Few things in society and everyday life have changed in the last 10 years as much as the concept of security. From bank robberies to wars, what used to imply a great deal of violence is now silently happening on the Internet. Perhaps more strikingly, the very idea of privacy – a concept closely related to that of individual freedom – is undergoing such a profound revolution that people are suddenly unable to make rational and informed decisions: we protested for the introduction of RFID tags (Kelly and Erickson, 2005; Lee and Kim, 2006) and now we throw away en-masse most of our private information by subscribing to services (social media, free apps, cloud services), which have their reason of existence in the commerce of intimate personal data. The ICT revolution has changed the game, and the security paradigms that were suitable for people and systems just up to 10 years ago are now obsolete. It looks like we do not know what to replace them with. As of today, we keep patching systems but we do not understand how to make them reasonably secure (Rice, 2007); perhaps more importantly, we do not understand what reasonable privacy guarantees are for human beings, let alone how to enforce them. We do not understand how to combine accountability and freedom in this new world, in which firewalls and digital perimeters cannot guarantee security and privacy any longer. We believe that the root of the challenge that we face is understanding security and how information technology can enable and support such an understanding. And just like security is a broad, multidisciplinary topic covering technical as well as non-technical issues, the challenge of understanding security is a multifaceted one, spanning across a myriad of noteworthy topics. Here, we mention just three that we consider particularly important.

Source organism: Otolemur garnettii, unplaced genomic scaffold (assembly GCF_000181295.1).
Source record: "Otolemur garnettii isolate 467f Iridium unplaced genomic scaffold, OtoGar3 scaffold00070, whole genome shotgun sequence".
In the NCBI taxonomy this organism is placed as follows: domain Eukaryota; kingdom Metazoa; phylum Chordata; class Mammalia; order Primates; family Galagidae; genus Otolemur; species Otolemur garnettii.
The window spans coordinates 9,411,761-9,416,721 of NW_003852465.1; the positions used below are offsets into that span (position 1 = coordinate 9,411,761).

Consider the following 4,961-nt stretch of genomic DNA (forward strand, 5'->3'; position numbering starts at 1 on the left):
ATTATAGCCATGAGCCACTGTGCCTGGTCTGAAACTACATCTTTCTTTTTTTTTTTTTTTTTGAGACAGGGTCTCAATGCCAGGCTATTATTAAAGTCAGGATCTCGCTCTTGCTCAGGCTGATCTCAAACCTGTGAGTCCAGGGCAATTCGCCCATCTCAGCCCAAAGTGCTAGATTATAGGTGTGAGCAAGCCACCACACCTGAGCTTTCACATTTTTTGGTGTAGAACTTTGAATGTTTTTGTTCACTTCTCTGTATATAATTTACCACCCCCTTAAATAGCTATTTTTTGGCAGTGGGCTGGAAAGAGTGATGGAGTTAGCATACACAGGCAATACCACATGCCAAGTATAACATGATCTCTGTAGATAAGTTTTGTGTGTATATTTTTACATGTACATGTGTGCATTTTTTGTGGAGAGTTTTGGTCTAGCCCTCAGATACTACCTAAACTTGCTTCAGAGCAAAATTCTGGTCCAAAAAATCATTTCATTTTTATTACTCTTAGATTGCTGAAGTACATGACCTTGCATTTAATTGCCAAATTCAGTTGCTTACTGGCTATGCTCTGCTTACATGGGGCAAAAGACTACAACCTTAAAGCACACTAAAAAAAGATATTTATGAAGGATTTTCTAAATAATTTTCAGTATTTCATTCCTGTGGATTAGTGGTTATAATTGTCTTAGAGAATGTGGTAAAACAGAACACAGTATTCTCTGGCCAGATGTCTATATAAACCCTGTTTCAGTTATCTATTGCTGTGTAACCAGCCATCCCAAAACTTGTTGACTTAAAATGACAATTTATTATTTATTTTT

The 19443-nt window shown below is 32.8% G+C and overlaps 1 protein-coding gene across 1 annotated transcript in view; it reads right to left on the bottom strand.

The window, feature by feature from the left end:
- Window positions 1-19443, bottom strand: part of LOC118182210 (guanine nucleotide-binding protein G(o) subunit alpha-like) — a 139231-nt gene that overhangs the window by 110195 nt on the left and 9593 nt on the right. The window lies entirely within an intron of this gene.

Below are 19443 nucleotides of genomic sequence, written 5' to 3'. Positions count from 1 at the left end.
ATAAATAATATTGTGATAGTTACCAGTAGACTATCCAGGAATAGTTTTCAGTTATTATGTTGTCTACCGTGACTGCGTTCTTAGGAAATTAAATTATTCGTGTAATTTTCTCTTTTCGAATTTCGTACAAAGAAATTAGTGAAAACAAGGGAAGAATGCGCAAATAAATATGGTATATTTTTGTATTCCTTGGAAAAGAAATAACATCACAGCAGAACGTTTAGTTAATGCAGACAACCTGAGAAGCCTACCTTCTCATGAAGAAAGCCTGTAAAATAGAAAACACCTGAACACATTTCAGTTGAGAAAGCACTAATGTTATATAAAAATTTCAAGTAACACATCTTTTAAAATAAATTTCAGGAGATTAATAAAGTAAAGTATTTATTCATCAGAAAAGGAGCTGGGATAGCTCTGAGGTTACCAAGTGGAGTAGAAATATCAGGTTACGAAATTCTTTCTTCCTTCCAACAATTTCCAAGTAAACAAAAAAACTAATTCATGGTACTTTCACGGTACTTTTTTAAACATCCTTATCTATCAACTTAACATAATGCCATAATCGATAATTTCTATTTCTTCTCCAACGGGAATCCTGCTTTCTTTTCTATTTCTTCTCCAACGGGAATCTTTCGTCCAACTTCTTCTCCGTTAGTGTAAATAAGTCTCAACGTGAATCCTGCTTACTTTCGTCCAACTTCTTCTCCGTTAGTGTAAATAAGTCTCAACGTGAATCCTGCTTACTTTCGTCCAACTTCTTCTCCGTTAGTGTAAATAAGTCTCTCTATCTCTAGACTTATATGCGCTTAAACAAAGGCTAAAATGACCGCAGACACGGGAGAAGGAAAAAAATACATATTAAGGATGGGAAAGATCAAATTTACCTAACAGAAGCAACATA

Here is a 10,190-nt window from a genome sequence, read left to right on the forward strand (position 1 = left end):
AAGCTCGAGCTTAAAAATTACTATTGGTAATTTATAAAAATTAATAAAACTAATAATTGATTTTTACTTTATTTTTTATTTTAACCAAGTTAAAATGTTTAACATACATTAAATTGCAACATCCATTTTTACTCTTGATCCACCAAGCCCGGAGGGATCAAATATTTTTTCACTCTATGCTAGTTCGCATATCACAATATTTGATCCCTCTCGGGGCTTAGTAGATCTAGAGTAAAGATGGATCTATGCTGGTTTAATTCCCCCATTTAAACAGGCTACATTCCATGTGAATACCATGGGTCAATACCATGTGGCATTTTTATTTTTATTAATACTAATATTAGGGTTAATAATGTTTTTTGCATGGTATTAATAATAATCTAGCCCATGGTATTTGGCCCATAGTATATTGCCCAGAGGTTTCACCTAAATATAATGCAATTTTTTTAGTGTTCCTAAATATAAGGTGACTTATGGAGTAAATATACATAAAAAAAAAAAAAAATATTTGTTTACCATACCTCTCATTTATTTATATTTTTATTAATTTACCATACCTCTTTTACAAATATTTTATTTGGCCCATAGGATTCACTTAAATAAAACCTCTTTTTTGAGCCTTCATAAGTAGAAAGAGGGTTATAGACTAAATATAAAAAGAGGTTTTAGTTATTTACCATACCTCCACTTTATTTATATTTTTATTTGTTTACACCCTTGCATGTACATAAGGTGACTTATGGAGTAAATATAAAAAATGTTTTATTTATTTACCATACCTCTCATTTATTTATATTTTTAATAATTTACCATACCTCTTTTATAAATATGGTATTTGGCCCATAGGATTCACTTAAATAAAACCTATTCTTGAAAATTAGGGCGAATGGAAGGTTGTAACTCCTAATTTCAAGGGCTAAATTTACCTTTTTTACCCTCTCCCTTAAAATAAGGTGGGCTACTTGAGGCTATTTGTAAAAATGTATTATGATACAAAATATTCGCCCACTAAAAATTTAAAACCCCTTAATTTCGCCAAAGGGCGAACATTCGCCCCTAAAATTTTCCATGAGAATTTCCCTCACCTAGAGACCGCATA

- economics of security
- Computer Security